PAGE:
• 25% of preterm births are planned because the mother and/or baby are suffering life-threatening complications such as pre-eclampsia, kidney disease or growth restriction.
  • 40% are linked to waters breaking early (premature rupture of the membranes).
  • 25% are linked to an emergency event, for example, placental abruption (when the placenta detaches itself from the uterus), infection, eclampsia or prolapsed cord (when the umbilical cord exits the body before the baby).
  • In 40% of cases the cause is not known.

Read more about the causes of premature birth.

Why is premature birth a problem?

During the nine months of pregnancy babies' bodies are developing in the womb to allow them to survive and thrive when they are born. When a baby is born too soon, some parts of their development will not have been finished and this means they are not ready for life outside the womb.

Luckily advances in neonatal care have come on greatly and neonatal units, special care units and paediatricians are equipped to support the baby until their bodies strengthen and develop fully.

However, the earlier a baby is born the higher the risk is of health problems. There are different levels of prematurity, and generally the risk increases the earlier the birth is - babies at highest risk are those born before week 26.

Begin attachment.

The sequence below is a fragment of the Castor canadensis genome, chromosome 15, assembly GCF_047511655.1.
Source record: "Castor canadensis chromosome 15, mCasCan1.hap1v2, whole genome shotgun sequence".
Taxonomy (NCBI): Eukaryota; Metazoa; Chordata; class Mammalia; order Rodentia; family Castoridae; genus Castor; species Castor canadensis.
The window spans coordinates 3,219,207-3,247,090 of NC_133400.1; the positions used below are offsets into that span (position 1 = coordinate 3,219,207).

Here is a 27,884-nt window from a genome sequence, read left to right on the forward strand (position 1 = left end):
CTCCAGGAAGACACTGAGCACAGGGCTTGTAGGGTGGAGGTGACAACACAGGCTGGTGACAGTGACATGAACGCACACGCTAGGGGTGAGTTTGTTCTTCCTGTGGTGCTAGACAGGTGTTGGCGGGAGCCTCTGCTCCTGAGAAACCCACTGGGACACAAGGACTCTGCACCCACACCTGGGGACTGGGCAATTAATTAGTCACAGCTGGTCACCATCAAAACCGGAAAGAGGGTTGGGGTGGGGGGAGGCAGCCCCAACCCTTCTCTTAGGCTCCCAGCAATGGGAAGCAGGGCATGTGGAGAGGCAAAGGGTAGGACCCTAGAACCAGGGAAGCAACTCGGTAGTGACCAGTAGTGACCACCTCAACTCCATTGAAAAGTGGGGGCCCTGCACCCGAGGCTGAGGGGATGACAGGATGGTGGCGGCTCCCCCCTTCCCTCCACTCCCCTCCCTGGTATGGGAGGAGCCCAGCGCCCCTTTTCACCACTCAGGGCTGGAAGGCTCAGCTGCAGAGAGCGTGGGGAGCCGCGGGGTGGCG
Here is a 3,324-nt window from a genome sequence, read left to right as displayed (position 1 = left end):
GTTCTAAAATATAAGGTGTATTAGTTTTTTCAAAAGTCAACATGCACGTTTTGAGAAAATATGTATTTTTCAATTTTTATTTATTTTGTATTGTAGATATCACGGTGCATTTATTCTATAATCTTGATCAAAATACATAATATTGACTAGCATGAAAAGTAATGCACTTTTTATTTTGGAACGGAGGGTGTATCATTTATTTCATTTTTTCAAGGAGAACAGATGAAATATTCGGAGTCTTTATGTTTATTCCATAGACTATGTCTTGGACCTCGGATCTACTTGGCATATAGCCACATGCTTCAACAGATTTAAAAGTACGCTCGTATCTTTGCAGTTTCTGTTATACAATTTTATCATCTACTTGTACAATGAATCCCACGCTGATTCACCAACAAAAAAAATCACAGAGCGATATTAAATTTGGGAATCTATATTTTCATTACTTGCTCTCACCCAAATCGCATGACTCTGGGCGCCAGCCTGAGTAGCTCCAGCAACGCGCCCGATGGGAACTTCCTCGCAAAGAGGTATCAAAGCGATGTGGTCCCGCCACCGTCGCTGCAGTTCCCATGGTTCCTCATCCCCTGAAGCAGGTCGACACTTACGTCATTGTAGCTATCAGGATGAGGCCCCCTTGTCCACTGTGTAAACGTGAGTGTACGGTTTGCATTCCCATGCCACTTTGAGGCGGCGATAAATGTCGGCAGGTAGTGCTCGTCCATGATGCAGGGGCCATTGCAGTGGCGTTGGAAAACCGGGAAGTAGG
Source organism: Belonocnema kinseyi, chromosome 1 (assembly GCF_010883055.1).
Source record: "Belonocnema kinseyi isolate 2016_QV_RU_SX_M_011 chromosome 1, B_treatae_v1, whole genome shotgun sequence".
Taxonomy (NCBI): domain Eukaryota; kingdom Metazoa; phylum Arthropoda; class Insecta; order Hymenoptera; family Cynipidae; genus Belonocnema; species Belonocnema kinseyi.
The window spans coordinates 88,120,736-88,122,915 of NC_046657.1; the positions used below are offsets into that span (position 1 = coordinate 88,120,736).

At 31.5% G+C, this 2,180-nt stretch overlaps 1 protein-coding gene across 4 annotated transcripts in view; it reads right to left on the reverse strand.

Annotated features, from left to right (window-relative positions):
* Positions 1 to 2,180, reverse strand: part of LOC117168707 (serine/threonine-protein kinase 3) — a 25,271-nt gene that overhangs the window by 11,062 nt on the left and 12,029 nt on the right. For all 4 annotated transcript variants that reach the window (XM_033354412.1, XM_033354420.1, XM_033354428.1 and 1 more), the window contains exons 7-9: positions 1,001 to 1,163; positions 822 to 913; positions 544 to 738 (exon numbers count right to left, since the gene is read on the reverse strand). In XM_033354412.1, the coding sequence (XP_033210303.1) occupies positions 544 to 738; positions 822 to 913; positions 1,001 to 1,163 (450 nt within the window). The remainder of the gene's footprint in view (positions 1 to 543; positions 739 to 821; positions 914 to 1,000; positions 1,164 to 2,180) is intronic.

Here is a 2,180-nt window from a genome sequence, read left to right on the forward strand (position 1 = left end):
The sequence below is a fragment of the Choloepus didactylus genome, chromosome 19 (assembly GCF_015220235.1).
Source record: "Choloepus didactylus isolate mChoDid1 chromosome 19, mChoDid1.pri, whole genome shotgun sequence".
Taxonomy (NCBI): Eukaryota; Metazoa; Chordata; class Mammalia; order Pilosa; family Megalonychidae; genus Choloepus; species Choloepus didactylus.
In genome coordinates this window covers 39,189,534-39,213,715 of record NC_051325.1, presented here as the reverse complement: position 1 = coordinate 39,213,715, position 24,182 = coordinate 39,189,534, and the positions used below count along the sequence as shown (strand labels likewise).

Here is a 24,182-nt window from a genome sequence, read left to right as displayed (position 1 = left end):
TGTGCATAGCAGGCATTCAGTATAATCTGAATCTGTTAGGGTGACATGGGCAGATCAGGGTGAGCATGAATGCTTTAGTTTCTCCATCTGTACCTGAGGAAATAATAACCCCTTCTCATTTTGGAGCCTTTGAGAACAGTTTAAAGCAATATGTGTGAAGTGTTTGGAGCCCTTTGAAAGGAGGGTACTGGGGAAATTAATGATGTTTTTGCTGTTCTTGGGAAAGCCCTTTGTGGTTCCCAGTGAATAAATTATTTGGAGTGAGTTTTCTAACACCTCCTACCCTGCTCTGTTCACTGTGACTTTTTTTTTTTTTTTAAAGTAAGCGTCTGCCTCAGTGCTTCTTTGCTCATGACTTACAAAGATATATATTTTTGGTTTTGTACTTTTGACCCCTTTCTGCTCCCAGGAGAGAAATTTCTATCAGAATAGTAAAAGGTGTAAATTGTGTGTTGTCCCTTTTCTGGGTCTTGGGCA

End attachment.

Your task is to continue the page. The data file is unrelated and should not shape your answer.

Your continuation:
Read more about the effects of premature birth.

More sections on prematurity


  1. National Institute for Health and Care Excellence, Preterm birth and labour, guidance in development final scope, NICE, 2013. Also available at: (accessed 15 April 2014)
  2. ONS (2011) Gestation-specific Infant Mortality in England and Wales, 2011. Office of National Statistics, London, England
  3. ISD Scotland (2016) Births in Scottish Hospitals. Information Services Division, NHS National Services Scotland.
  4. NSRA Northern Ireland (2015) Registrar general annual report. Northern Ireland Statistics and Research Agency, Belfast, Northern Ireland
  5. National Institute for Health and Care Excellence (NICE). Preterm labour and birth. London: NICE, 2013. Available at: (accessed 2 February 2016).
  6. Henderson C, Macdonald S. Mayes midwifery: a textbook for midwives. Philadelphia: Bailliere Tindall, 2011.
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Last reviewed on April 1st, 2014. Next review date April 1st, 2017.